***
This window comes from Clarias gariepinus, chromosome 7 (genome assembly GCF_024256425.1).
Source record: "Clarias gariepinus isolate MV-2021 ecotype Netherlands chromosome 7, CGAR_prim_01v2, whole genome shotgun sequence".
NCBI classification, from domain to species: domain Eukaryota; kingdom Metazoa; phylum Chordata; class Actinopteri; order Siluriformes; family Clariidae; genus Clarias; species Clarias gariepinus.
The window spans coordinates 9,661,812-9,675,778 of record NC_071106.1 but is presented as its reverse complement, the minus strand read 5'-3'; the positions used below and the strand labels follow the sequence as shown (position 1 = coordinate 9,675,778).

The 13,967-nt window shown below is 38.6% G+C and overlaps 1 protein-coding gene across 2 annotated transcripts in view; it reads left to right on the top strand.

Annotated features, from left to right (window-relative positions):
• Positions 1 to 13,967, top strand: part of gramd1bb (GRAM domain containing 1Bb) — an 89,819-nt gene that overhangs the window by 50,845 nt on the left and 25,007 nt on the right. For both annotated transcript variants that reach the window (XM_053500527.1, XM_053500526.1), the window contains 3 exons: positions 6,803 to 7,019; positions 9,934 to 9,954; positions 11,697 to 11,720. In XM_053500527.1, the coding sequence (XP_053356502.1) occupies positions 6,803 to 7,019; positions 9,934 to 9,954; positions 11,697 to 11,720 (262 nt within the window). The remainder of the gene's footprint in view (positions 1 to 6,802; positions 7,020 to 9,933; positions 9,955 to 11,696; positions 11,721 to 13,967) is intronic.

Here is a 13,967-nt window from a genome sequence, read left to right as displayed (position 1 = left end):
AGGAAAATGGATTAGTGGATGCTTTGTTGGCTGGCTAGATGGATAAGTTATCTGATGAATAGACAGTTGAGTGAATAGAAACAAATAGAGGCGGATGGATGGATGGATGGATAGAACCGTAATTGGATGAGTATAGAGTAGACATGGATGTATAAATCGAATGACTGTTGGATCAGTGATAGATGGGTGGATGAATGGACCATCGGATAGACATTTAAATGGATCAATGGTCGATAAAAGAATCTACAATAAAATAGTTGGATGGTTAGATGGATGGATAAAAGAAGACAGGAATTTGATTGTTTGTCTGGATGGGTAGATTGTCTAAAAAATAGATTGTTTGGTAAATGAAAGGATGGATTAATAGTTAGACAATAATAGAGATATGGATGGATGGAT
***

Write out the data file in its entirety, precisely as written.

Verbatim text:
This window comes from Clarias gariepinus, chromosome 7 (genome assembly GCF_024256425.1).
Source record: "Clarias gariepinus isolate MV-2021 ecotype Netherlands chromosome 7, CGAR_prim_01v2, whole genome shotgun sequence".
NCBI classification, from domain to species: domain Eukaryota; kingdom Metazoa; phylum Chordata; class Actinopteri; order Siluriformes; family Clariidae; genus Clarias; species Clarias gariepinus.
The window spans coordinates 9,661,812-9,675,778 of record NC_071106.1 but is presented as its reverse complement, the minus strand read 5'-3'; the positions used below and the strand labels follow the sequence as shown (position 1 = coordinate 9,675,778).

The 13,967-nt window shown below is 38.6% G+C and overlaps 1 protein-coding gene across 2 annotated transcripts in view; it reads left to right on the top strand.

Annotated features, from left to right (window-relative positions):
• Positions 1 to 13,967, top strand: part of gramd1bb (GRAM domain containing 1Bb) — an 89,819-nt gene that overhangs the window by 50,845 nt on the left and 25,007 nt on the right. For both annotated transcript variants that reach the window (XM_053500527.1, XM_053500526.1), the window contains 3 exons: positions 6,803 to 7,019; positions 9,934 to 9,954; positions 11,697 to 11,720. In XM_053500527.1, the coding sequence (XP_053356502.1) occupies positions 6,803 to 7,019; positions 9,934 to 9,954; positions 11,697 to 11,720 (262 nt within the window). The remainder of the gene's footprint in view (positions 1 to 6,802; positions 7,020 to 9,933; positions 9,955 to 11,696; positions 11,721 to 13,967) is intronic.

Here is a 13,967-nt window from a genome sequence, read left to right as displayed (position 1 = left end):
AGGAAAATGGATTAGTGGATGCTTTGTTGGCTGGCTAGATGGATAAGTTATCTGATGAATAGACAGTTGAGTGAATAGAAACAAATAGAGGCGGATGGATGGATGGATGGATAGAACCGTAATTGGATGAGTATAGAGTAGACATGGATGTATAAATCGAATGACTGTTGGATCAGTGATAGATGGGTGGATGAATGGACCATCGGATAGACATTTAAATGGATCAATGGTCGATAAAAGAATCTACAATAAAATAGTTGGATGGTTAGATGGATGGATAAAAGAAGACAGGAATTTGATTGTTTGTCTGGATGGGTAGATTGTCTAAAAAATAGATTGTTTGGTAAATGAAAGGATGGATTAATAGTTAGACAATAATAGAGATATGGATGGATGGAT